Cord cutters and cable keepers: Pay TV slowly changes technologies
- Pay TV is growing overall but OTT TV is growing faster
- Streamers are doing deals with Pay TV
- But leaving the security of the settop for users is hard
The shift to OTT streaming services and away from traditional ‘Pay TV’ appears to be ongoing.
According to Digital TV Research total OTT and trad Pay TV episode and movie revenue will climb in value to US$ 265 billion from $254 billion in 2017 and $234 billion in 2015. All good! But the OTT TV players will put on $15.4 billion this year while Pay TV revenues will fall by $4.4 billion - that doubles OTT’s share to 26% from 13% in 2015 and that looks like a fairly lethal trend for Pay TV as we know it. If the OTT share doubles again over the next three years, OTT will be pushed over the 50 per cent line.
In the meantime, however, we may find that the supposed ‘battle’ between the players becomes delineated by business models rather than delivery technology as the big operators like Sky also offer streaming options in addition to satellite and cable distribution. At the same time the streamers are mopping up some extra growth by partnering with the trad players - as Netflix has recently done with Sky.
What’s taking so long?
The case for Internet delivered video seemed compelling in the late noughties and many expected a rapid take-over. That didn’t happen and it’s still going reasonably slowly now. Of course the players with all the valuable content have a huge advantage no matter what the delivery technology - a network of wet string would probably thrive if it could get exclusive European football rights. But there may be another strong inhibitor that stops people cord cutting to stick to what they know.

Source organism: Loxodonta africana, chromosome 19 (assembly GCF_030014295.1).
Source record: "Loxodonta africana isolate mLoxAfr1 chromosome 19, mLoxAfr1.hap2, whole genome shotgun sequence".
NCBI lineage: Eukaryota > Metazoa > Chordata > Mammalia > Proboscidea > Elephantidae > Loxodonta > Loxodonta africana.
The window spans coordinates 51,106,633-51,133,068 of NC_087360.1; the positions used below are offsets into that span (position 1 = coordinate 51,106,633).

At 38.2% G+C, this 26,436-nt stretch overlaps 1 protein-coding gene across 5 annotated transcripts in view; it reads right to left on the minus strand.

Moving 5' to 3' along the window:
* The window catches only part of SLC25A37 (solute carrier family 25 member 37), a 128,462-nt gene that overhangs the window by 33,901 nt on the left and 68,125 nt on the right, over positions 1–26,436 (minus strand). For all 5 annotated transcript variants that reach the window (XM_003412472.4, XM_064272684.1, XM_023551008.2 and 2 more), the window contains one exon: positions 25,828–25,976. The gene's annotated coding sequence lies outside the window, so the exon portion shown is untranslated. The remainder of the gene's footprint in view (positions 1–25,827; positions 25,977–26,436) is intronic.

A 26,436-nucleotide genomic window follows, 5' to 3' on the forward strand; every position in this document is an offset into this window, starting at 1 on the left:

Another study in the US casts some light on what that could be. The researchers who produced ‘Inside the Minds of Cord-Cutters and Cable-Keepers’ discovered to their surprise that nearly 80% of US cable subscribers polled were also using streaming video platforms. The study, conducted by video advertising SaaS platform Telaria, and Adobe Advertising Cloud found that the ‘cable-keepers’ spent nearly a quarter of their time on their streaming platforms with 42 per cent continuing to rely on traditional TV as a means of viewing live programming, like sports, news, and event-based programm“Much of the reason why consumers stick with their cable boxes is their reliance on that same kind of programming. 21% of cable subscribers said they wouldn’t know where to turn to for TV content if they were forced to cut the cord completely,” says the report.
So cable-keepers struggle from their lack of knowledge of the myriad of options available to them with streaming and find them all confusing. Finding a way to present the depth of content available while doing it within the confines of a well designed programme guide is clearly the challenge for the - increasingly streaming - Pay TV providers.
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